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Changes to Tampa Bay area jet routes wouldn’t worsen noise, study says

The Federal Aviation Administration’s proposed changes include shifting some outbound flights above 10,000 feet from over mid-Pinellas to over north Pinellas.
Airplanes are pictured on the tarmac as a Southwest plane takes off behind them at Tampa International Airport on May 7. The Federal Aviation Administration is considering changes to the routes over North Pinellas that westbound flights take after they leave the airport.
Airplanes are pictured on the tarmac as a Southwest plane takes off behind them at Tampa International Airport on May 7. The Federal Aviation Administration is considering changes to the routes over North Pinellas that westbound flights take after they leave the airport. [ DIRK SHADD | Times ]
Published Jun. 1, 2020
Updated Jun. 1, 2020

TAMPA — A proposed update of flight paths to and from the Tampa Bay area’s two major airports would not create any significant noise impacts, a federal environmental analysis concludes.

The analysis, still in its draft form, looked at changes the Federal Aviation Administration is considering making as part of a project known as the Florida Metroplex.

The agency is working to update flight paths and procedures as part of a nationwide move toward the use of GPS technology and satellite-aided air traffic control to reduce congestion and complexity around busy airports, as well as enhance safety and save fuel.

Related: Federal aviation agency studying Tampa Bay area air routes

Federal Aviation Administration officials say they have no plans to make changes to jet operations below 10,000 feet, where noise would get noticeable.

“We’re making changes at the higher altitudes that get you in and out of the Tampa area,” Michael O’Harra, the Federal Aviation Administration’s southern regional administrator in Atlanta, said Monday. Those changes “end at a higher altitude, and then planes continue along the routes that they have today.”

Above 10,000 feet, the agency is looking to make one change over Pinellas County.

Currently, westbound flights that take off from Tampa International Airport take a turn to the southwest and fly a path above 10,000 feet over Safety Harbor, then Clearwater, Largo and Indian Shores before heading out over the Gulf of Mexico.

As proposed, those flights would instead turn more due west and fly over an area that includes Dunedin, Oldsmar, East Lake, Palm Harbor and Tarpon Springs.

This Federal Aviation Administration map shows proposed air routes above 10,000 feet for passenger jets that take off from Tampa International Airport and are headed west into the Gulf of Mexico. Currently those jets make a turn that's more southwest that takes them over Safety Harbor, Clearwater, Largo and Indian Shores. The proposed path would put them more over Dunedin, Oldsmar, East Lake, Palm Harbor and Tarpon Springs. Officials say that that point the jets would be high enough to limit noise impacts.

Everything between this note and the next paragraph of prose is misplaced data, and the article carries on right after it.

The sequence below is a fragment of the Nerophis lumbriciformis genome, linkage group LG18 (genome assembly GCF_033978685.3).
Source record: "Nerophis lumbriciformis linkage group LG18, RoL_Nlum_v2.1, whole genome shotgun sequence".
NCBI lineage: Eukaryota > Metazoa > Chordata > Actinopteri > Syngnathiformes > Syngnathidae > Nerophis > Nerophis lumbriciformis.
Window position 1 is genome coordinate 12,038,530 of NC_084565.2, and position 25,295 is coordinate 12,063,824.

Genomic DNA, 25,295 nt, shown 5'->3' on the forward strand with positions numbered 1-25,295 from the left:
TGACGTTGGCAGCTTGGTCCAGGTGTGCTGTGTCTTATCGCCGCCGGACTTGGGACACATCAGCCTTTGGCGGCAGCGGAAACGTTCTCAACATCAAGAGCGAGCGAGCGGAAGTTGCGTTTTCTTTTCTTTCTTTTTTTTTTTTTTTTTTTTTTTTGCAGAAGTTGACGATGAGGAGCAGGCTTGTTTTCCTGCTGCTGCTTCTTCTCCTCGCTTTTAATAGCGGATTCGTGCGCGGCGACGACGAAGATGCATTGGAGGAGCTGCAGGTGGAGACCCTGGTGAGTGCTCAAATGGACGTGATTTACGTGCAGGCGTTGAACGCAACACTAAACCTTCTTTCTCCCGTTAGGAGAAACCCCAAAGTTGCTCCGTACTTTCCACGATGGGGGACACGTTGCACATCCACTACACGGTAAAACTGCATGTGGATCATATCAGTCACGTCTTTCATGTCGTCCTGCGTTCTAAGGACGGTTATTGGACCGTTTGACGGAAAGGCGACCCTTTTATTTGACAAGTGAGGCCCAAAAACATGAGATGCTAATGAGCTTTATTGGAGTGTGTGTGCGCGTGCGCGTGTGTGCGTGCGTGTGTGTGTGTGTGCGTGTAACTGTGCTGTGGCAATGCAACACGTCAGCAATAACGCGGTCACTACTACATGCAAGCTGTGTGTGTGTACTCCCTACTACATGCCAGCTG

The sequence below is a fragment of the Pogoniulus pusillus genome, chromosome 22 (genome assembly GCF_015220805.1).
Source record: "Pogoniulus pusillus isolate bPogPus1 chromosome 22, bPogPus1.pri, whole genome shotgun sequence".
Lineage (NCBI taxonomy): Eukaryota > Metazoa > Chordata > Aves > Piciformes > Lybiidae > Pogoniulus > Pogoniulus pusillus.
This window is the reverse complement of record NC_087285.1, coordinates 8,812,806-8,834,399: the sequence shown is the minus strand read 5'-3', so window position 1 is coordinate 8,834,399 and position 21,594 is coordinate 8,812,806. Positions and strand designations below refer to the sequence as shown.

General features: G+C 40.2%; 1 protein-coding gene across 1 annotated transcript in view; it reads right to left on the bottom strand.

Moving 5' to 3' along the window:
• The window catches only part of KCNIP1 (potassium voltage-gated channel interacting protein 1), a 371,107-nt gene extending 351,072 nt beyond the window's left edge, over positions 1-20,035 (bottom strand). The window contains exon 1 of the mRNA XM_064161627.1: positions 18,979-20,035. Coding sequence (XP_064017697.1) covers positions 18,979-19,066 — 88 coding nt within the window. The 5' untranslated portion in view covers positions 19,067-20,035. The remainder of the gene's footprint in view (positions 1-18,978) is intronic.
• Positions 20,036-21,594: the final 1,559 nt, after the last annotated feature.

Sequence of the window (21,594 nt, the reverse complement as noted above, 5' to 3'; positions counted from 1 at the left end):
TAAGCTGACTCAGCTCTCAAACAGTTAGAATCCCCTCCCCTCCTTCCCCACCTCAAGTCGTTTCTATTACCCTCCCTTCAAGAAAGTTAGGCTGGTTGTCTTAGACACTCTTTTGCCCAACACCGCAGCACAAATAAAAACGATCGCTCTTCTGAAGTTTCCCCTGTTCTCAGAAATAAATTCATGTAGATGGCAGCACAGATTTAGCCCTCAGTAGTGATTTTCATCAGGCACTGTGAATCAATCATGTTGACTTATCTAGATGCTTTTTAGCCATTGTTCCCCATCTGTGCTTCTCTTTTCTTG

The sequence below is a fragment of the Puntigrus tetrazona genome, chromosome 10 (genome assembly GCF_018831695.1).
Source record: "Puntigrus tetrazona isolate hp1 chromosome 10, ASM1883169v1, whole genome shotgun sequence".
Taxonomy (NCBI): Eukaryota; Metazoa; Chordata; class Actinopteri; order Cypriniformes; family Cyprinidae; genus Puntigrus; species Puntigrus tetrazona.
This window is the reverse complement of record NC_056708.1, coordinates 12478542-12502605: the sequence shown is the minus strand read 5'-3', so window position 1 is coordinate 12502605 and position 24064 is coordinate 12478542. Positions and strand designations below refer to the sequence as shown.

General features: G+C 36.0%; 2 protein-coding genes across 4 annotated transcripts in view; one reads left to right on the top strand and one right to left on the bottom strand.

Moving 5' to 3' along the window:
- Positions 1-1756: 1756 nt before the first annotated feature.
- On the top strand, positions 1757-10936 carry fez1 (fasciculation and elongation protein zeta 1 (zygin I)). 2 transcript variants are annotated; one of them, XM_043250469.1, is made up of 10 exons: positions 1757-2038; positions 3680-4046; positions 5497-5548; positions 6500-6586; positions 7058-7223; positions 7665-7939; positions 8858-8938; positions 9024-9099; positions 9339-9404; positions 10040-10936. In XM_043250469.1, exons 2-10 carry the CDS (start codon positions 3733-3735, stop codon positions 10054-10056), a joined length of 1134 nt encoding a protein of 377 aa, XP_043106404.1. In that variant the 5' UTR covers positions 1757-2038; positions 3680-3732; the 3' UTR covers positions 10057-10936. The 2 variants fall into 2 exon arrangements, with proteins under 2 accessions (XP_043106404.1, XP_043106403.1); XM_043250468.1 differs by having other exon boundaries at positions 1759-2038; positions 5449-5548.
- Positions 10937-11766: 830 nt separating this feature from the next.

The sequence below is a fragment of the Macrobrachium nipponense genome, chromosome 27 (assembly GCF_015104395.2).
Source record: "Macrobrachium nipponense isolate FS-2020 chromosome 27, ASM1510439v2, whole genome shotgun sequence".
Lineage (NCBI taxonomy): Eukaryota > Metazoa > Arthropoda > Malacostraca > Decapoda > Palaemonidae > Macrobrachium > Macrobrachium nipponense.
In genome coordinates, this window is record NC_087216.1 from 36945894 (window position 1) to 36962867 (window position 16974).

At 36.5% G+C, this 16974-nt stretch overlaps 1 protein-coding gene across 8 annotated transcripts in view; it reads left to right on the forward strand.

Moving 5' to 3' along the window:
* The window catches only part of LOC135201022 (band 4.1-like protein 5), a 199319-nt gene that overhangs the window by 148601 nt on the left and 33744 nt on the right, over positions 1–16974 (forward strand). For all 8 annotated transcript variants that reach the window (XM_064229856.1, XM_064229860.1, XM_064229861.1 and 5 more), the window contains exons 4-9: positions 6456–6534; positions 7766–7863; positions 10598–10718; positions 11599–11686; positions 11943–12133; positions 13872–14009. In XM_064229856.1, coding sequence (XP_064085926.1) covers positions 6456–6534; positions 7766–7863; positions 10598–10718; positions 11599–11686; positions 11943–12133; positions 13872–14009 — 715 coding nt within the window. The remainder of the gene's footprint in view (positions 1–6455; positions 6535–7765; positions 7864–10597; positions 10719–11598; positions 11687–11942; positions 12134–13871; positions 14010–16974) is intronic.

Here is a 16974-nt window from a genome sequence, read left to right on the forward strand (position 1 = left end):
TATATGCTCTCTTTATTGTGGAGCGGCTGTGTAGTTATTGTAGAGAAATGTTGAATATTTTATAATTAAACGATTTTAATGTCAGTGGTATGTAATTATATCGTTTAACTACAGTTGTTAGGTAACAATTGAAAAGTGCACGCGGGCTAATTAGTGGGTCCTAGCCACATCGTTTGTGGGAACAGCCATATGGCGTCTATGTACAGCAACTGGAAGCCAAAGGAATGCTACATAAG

This Federal Aviation Administration map shows proposed air routes above 10,000 feet for passenger jets that take off from Tampa International Airport and are headed west into the Gulf of Mexico. Currently those jets make a turn that's more southwest that takes them over Safety Harbor, Clearwater, Largo and Indian Shores. The proposed path would put them more over Dunedin, Oldsmar, East Lake, Palm Harbor and Tarpon Springs. Officials say that that point the jets would be high enough to limit noise impacts. [ Federal Aviation Administration ]

Making that change, officials said, would help keep westbound departing flights away from other flights that are headed toward Tampa or other coastal airports.

Officials and stakeholders with Tampa International and St. Pete-Clearwater International Airport emphasized to federal officials that they did not want changes to flight paths below 10,000 feet.

Related: St. Pete-Clearwater airport to switch runways during repaving, creating more noise for some mid-Pinellas communities

“We’ve really made that effort in collaboration with the airports to ensure that we minimize any impacts,” said Jim Arrighi, a Federal Aviation Administration metroplex program manager based in Washington D.C. “Changes below 10,000 feet was not one of those things that we pursued.”

This Federal Aviation Administration map shows current noise impacts for areas around the bay area's two primary airports. The dots represent levels of noise:
Gray: Under 45 decibels.
Dark green: 45 to 50 decibels.
Green: 50 to 55 decibels.
Light green: 55 to 60 decibels.
Yellow: 60 to 65 decibels.
This Federal Aviation Administration map shows current noise impacts for areas around the bay area's two primary airports. The dots represent levels of noise: Gray: Under 45 decibels. Dark green: 45 to 50 decibels. Green: 50 to 55 decibels. Light green: 55 to 60 decibels. Yellow: 60 to 65 decibels. [ Federal Aviation Administration ]

If approved, the changes would take place between spring and fall of next year.

First, however, Tampa Bay area residents have until July 10 to review and send in written comments on the plans and environmental assessment.

The Federal Aviation Administration will hold two online workshops at 6 p.m. Thursday and noon Friday to give Tampa Bay area residents a chance to learn more and ask questions. Residents can sign up to participate in the workshops at floridametroplexworkshops.com.

To see the draft environmental assessment, go to metroplexenvironmental.com/docs/fl_metroplex/A_FL_Metroplex_DEA_Ch1-5.pdf. For more information on submitting comments, go to faa.gov/air_traffic/community_involvement/florida.